Dr Alka Chaudhari: When she’s not treating patients, the ‘doktarni’ at Delhi’s first mohalla clinic feeds families of 35 daily-wagers
Dr Alka Chaudhary, 48, has been working in the city’s first mohalla clinic in Peera Garhi since it started five years ago. In that time, she has grown to know each and every family in the neighbourhood, where she is referred to as ‘doktarni’. Her patients visit her with all their problems, which range from fever, cough and cold, to family disputes.
So it was natural for them to come to her when the government first announced the biggest lockdown in the world to control the spread of the coronavirus disease (Covid-19) in March.
“Soon after the lockdown in March, this boy Imtiaz came to me and said, Doktarni, help me get to my village. He said, there is no work and why should we stay here and go hungry? This is a slum area and most people are daily wagers – some are rickshaw pullers, others carpenters and plumbers – all their livelihoods have been severely impacted. But I told him it wasn’t safe to travel and the government was making arrangements for food,” said Chaudhary.
However, after speaking to the families in the area and the ASHA workers under her, she realised there was a problem. They were getting food twice a day through the government’s food distribution drive, but most did not get any dry ration as they did not have Delhi ration cards.
“I realised two meals a day are just not enough when there are children in the house. Children, especially the very young ones, asked for food during the day. So, I thought I should give whatever I can,” she said.
Dr Chaudhary got some grocery from her house to give the first family in March, and has since taken 35 families under her wing. One of the families is of Karn, who had come to her two weeks ago looking emaciated.
“He was this tall guy, but weighed no more than 30 kg. He was collapsing; he had no strength. A test report he had got from some private clinic showed that his blood sugar levels were 406 (normal levels are about 140 mg/dL after eating),” said Alka.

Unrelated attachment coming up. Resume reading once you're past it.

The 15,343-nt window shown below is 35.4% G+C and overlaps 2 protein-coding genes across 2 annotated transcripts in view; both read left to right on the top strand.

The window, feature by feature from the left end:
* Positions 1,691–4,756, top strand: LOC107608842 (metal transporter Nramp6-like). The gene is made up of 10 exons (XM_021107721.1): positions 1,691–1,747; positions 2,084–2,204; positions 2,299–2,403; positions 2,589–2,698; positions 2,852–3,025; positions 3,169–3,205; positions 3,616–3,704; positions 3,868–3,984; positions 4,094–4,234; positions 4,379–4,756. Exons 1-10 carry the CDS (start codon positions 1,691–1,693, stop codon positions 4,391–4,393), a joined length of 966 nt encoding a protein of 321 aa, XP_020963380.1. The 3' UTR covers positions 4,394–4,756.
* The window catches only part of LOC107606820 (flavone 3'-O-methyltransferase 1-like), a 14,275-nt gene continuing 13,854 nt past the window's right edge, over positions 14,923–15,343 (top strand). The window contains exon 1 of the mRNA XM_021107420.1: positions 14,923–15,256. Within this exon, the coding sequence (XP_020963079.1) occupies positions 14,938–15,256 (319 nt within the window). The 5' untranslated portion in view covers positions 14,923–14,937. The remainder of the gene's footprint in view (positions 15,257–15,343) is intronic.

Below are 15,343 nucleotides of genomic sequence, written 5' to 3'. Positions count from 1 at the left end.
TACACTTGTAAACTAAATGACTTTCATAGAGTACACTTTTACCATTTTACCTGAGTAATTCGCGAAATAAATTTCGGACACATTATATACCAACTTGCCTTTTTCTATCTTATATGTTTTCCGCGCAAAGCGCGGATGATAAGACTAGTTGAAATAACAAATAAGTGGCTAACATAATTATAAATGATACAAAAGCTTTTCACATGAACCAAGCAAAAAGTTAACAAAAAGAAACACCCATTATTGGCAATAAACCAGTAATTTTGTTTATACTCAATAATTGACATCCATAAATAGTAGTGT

She immediately went to the local police station and asked for their help to hire an e-rickshaw to get the man to a hospital. On Thursday, he came to meet her and thank her for her help.
“I have made packets of weekly supplies. I have also fixed a milkman for some of these families that have very young children. I pay the man at the end of the month. I cannot do this on my own and I have asked my family to help out. I have told those in corporate jobs to give me some money, anything that they would donate to temples or other causes. I have told them that it would go to the needy,” she said. She has also been helping people with filling out the ration coupon forms on her phone.
Her family understands what she does, but is still bothered by her routine. Every afternoon, after finishing up at her clinic, she goes to the nearby areas to speak to the people and check how they are doing.
“My mother asks me whether I would get an award for doing this, she asks me to wear the neela thaila as she refers to the PPE kits. She is very disappointed that I do not get it. My sister says that she prays that I get wise and my niece tells me that I should get a room in the jugghi itself. One of the nurses jokes that we should just put Fevicol on madam’s chair so she can’t leave,” said Dr Chaudhry. Adding to the worries of her family, she is a diabetic herself.
She moved out of the house where her elderly in-laws live since the Covid-19 outbreak started. She lives with her husband. Her in-laws still do not know that she goes to the slum area after her clinic.
Whenever someone comes to her, she tells them about the invisible enemy and explains why they should remain indoors. “But they live in small houses without much ventilation. It is not possible to stay indoors throughout the day. So I tell them when you feel like stepping out, at least cover your nose and mouth with a dupatta and sit at a distance from your friends,” she said. She took the help of some of the local boys to put on a small skit, where they dressed up as ‘Yamraaj’ and explained how people will die if social distancing was not followed.
“If I did not tell them what social distancing was and why they needed to follow it, who would? Because they do not see people dropping dead, they do not understand why there should be a lockdown and why they should stay at home” she said.